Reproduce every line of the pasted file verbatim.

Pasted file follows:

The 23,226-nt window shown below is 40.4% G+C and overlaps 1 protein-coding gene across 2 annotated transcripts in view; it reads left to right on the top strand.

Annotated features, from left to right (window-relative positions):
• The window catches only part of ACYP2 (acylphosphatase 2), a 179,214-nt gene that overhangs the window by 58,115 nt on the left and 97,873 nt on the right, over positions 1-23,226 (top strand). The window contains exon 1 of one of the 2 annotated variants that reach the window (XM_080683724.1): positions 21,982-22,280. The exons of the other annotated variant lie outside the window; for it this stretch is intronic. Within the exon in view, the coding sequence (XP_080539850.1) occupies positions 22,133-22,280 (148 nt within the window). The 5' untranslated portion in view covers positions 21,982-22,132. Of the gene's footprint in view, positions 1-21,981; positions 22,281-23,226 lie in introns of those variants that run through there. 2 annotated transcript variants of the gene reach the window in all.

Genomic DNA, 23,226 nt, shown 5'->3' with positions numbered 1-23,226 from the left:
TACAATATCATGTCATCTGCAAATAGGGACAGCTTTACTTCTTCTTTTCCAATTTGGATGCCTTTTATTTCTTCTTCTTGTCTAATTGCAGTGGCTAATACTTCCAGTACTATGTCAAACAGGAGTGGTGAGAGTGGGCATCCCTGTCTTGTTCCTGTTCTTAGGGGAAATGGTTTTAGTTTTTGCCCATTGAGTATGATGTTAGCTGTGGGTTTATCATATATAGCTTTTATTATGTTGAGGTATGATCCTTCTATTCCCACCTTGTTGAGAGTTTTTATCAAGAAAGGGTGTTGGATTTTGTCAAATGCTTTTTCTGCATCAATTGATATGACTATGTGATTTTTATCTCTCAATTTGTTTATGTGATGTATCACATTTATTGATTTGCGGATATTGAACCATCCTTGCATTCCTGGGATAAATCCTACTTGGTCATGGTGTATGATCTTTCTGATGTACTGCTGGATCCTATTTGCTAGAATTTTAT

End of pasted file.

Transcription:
The 23,226-nt window shown below is 40.4% G+C and overlaps 1 protein-coding gene across 2 annotated transcripts in view; it reads left to right on the top strand.

Annotated features, from left to right (window-relative positions):
• The window catches only part of ACYP2 (acylphosphatase 2), a 179,214-nt gene that overhangs the window by 58,115 nt on the left and 97,873 nt on the right, over positions 1-23,226 (top strand). The window contains exon 1 of one of the 2 annotated variants that reach the window (XM_080683724.1): positions 21,982-22,280. The exons of the other annotated variant lie outside the window; for it this stretch is intronic. Within the exon in view, the coding sequence (XP_080539850.1) occupies positions 22,133-22,280 (148 nt within the window). The 5' untranslated portion in view covers positions 21,982-22,132. Of the gene's footprint in view, positions 1-21,981; positions 22,281-23,226 lie in introns of those variants that run through there. 2 annotated transcript variants of the gene reach the window in all.

Genomic DNA, 23,226 nt, shown 5'->3' with positions numbered 1-23,226 from the left:
TACAATATCATGTCATCTGCAAATAGGGACAGCTTTACTTCTTCTTTTCCAATTTGGATGCCTTTTATTTCTTCTTCTTGTCTAATTGCAGTGGCTAATACTTCCAGTACTATGTCAAACAGGAGTGGTGAGAGTGGGCATCCCTGTCTTGTTCCTGTTCTTAGGGGAAATGGTTTTAGTTTTTGCCCATTGAGTATGATGTTAGCTGTGGGTTTATCATATATAGCTTTTATTATGTTGAGGTATGATCCTTCTATTCCCACCTTGTTGAGAGTTTTTATCAAGAAAGGGTGTTGGATTTTGTCAAATGCTTTTTCTGCATCAATTGATATGACTATGTGATTTTTATCTCTCAATTTGTTTATGTGATGTATCACATTTATTGATTTGCGGATATTGAACCATCCTTGCATTCCTGGGATAAATCCTACTTGGTCATGGTGTATGATCTTTCTGATGTACTGCTGGATCCTATTTGCTAGAATTTTAT